While career progression is also important to workers — with 57 per cent reporting they don’t have enough opportunity to develop in their current role — more than half of workers who consider themselves a minority (53 per cent) feel they have faced obstacles in their career progression due to their identity.  This compares to a third of those who do not identify as a minority (34 per cent).

Victoria Short said: “These results are a stark reminder of the systemic barriers that still exist in some of the UK’s workplaces. It’s completely unacceptable that over half of workers who identify as being from a minority feel their identity has hindered their career progression. We weren’t even asking about historic issues — from which we might have all moved on more recently — we asked about their current employers, where they are working right now.

Employers must commit to creating truly inclusive environments where every employee has equal opportunity to succeed. This means not only addressing biases but actively fostering diversity at all levels of the organisation.  From a purely pragmatic point of view, half of candidates also tell us that a fair and equitable workplace is important to them when they’re changing jobs — even the most hard-headed employers, not convinced by idealistic arguments, might like to consider their stances in light of those findings.”

The research also found that working from home may be holding back career progression: almost three in every five workers (59 per cent) think that being physically present in the workplace increases their chances of being promoted.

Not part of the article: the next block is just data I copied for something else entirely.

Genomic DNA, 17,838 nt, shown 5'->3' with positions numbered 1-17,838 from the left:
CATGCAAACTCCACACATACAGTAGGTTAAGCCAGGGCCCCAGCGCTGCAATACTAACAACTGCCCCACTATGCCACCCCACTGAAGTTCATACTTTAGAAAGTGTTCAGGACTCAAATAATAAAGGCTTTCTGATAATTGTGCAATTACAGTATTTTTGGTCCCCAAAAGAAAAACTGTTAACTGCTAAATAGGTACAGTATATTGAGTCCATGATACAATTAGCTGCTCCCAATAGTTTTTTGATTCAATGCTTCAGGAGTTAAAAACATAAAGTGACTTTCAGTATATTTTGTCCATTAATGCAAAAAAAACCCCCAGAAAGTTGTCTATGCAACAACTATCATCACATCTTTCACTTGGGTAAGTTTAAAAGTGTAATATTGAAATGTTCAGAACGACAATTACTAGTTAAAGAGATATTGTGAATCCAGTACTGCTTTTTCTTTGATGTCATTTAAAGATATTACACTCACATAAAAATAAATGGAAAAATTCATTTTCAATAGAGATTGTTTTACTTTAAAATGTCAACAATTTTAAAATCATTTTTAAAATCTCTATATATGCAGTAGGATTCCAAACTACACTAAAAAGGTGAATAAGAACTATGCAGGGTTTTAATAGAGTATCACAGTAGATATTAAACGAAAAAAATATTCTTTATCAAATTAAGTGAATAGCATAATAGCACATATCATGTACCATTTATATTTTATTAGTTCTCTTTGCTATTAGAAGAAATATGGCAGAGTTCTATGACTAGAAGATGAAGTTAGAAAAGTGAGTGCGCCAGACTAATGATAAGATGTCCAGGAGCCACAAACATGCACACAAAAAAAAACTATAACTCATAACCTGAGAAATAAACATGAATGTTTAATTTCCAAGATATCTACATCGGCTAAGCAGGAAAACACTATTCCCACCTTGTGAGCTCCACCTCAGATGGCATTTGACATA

The belief that physical presence can lead to progression is stronger for Gen Z respondents (69 per cent), compared to just half of Boomers.

Victoria Short said: “Employers know offering flexible work makes them more attractive to potential employees.  And there are many benefits to employees who can go hybrid. But employees embracing home working may want to consider their lack of visibility in the organisation and the potential harm to their career progression that it could cause.  While many people are embracing it, the findings from our report suggest that working from home is not without its risks.  Six in ten of the workers we interviewed believe that physical presence in the office has an impact on their chances of getting a promotion.  Women working remotely, in particular, should consider how presenteeism and their comparative lack of time in the office, could be stifling their opportunities.”

quarter of the workforce now uses AI regularly, with 10 per cent using it daily. Over half of workers believe AI will affect their role in the next five years — but only 4 per cent expect to lose their job to AI (compared to over a quarter being ‘very worried’ about losing their job to AI in summer 2023).

Victoria Short said: “The UK is waking up to the AI revolution. More than a fifth of employees — 22 per cent — have received, or are receiving regular AI training. While a slice of the workforce appears to have gained comfort that they’ve nothing to fear from AI, it’s worrying that 61 per cent haven’t had a discussion about AI with their employer. Either it’s too far off to look at yet, or people are burying their heads in the sand.”